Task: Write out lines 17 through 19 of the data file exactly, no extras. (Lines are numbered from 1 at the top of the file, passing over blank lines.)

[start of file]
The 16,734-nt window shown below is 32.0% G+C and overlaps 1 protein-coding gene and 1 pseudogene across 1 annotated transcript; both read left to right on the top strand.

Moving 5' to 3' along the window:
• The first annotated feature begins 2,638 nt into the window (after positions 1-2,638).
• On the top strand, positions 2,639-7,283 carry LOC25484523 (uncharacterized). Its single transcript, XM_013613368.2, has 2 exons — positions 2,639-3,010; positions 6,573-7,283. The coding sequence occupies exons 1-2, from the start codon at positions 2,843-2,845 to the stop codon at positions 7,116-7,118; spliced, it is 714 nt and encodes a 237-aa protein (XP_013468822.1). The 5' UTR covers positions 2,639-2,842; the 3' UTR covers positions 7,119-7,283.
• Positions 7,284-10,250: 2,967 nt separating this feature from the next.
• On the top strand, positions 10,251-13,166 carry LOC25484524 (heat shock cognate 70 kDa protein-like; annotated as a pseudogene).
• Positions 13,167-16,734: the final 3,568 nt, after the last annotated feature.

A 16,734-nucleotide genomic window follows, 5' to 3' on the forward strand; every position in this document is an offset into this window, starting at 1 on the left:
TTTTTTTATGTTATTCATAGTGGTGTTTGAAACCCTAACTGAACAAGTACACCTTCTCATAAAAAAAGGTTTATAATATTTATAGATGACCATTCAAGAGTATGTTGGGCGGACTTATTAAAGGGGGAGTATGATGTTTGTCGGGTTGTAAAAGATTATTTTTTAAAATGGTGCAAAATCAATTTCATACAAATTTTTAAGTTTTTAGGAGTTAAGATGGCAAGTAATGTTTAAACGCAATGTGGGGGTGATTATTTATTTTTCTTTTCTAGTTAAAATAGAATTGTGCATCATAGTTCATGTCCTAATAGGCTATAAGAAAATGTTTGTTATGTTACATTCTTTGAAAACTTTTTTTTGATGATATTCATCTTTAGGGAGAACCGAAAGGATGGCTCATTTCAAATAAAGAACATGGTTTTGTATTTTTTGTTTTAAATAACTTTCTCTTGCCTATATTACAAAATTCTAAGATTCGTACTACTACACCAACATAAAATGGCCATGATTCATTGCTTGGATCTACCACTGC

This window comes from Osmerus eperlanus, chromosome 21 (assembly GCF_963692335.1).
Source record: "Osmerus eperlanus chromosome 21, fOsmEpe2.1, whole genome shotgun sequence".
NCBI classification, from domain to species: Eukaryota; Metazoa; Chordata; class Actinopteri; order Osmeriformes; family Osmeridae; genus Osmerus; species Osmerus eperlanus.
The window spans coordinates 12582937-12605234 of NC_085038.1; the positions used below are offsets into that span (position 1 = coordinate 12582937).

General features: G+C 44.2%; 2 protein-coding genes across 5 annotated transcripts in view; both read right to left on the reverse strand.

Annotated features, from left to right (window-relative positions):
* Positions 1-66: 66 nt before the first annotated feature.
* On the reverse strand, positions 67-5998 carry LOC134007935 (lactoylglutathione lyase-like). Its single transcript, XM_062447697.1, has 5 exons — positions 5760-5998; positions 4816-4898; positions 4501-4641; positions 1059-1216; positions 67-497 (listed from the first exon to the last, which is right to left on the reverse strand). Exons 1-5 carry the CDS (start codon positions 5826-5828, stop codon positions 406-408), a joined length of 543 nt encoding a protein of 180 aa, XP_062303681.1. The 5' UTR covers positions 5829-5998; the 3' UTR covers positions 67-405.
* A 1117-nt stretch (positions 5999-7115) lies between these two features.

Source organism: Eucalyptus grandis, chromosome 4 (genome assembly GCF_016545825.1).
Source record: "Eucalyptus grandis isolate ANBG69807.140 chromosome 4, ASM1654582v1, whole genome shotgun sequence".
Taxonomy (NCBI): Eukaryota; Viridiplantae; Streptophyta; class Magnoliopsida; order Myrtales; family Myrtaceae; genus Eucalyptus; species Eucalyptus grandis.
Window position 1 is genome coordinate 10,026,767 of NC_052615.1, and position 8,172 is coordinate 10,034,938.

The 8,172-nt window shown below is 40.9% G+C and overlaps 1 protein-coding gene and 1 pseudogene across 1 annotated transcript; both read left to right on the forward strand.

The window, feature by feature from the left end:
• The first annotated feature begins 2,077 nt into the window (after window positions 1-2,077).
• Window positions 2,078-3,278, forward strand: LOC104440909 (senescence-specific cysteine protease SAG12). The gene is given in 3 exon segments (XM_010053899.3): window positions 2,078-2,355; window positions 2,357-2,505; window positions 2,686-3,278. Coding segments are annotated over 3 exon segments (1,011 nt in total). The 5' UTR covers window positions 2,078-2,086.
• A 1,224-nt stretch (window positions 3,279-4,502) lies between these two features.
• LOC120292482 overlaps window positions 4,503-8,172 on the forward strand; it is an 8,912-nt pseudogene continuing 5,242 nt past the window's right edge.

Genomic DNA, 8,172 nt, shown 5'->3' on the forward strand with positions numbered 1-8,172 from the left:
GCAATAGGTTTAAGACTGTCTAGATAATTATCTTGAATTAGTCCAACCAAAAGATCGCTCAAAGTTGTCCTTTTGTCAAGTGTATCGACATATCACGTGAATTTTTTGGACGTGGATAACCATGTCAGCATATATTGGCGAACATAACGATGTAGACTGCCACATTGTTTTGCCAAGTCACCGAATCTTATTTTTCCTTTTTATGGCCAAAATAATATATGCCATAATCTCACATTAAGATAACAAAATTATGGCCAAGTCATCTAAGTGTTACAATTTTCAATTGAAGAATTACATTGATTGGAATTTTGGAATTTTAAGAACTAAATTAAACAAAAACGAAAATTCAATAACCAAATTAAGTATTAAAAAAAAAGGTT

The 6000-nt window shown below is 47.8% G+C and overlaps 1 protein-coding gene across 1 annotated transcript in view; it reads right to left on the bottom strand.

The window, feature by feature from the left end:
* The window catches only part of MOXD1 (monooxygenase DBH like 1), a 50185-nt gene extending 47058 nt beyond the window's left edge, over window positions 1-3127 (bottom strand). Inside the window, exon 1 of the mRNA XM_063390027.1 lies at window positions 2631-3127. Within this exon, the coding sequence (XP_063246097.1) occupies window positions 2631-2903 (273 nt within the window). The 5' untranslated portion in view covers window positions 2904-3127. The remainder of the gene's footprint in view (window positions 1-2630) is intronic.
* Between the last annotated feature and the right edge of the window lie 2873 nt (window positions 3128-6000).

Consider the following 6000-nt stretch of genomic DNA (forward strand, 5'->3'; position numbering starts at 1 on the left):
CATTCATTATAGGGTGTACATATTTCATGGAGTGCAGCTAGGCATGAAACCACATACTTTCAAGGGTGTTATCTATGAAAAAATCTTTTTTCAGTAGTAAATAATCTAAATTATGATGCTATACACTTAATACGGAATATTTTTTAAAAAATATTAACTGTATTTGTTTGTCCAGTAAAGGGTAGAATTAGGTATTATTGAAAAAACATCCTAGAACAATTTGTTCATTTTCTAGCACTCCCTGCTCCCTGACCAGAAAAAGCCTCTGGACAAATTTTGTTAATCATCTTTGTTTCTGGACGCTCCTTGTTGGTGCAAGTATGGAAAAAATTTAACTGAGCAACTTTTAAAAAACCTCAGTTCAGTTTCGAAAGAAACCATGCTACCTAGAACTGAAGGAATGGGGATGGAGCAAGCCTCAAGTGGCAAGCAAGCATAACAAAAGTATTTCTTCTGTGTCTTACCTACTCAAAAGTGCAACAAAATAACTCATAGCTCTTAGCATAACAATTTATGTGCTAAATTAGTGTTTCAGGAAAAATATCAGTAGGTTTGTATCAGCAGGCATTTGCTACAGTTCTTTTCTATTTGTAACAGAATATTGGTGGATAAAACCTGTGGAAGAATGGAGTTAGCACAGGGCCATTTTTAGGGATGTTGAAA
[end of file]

* On the reverse strand, positions 67-5998 carry LOC134007935 (lactoylglutathione lyase-like). Its single transcript, XM_062447697.1, has 5 exons — positions 5760-5998; positions 4816-4898; positions 4501-4641; positions 1059-1216; positions 67-497 (listed from the first exon to the last, which is right to left on the reverse strand). Exons 1-5 carry the CDS (start codon positions 5826-5828, stop codon positions 406-408), a joined length of 543 nt encoding a protein of 180 aa, XP_062303681.1. The 5' UTR covers positions 5829-5998; the 3' UTR covers positions 67-405.
* A 1117-nt stretch (positions 5999-7115) lies between these two features.

Source organism: Eucalyptus grandis, chromosome 4 (genome assembly GCF_016545825.1).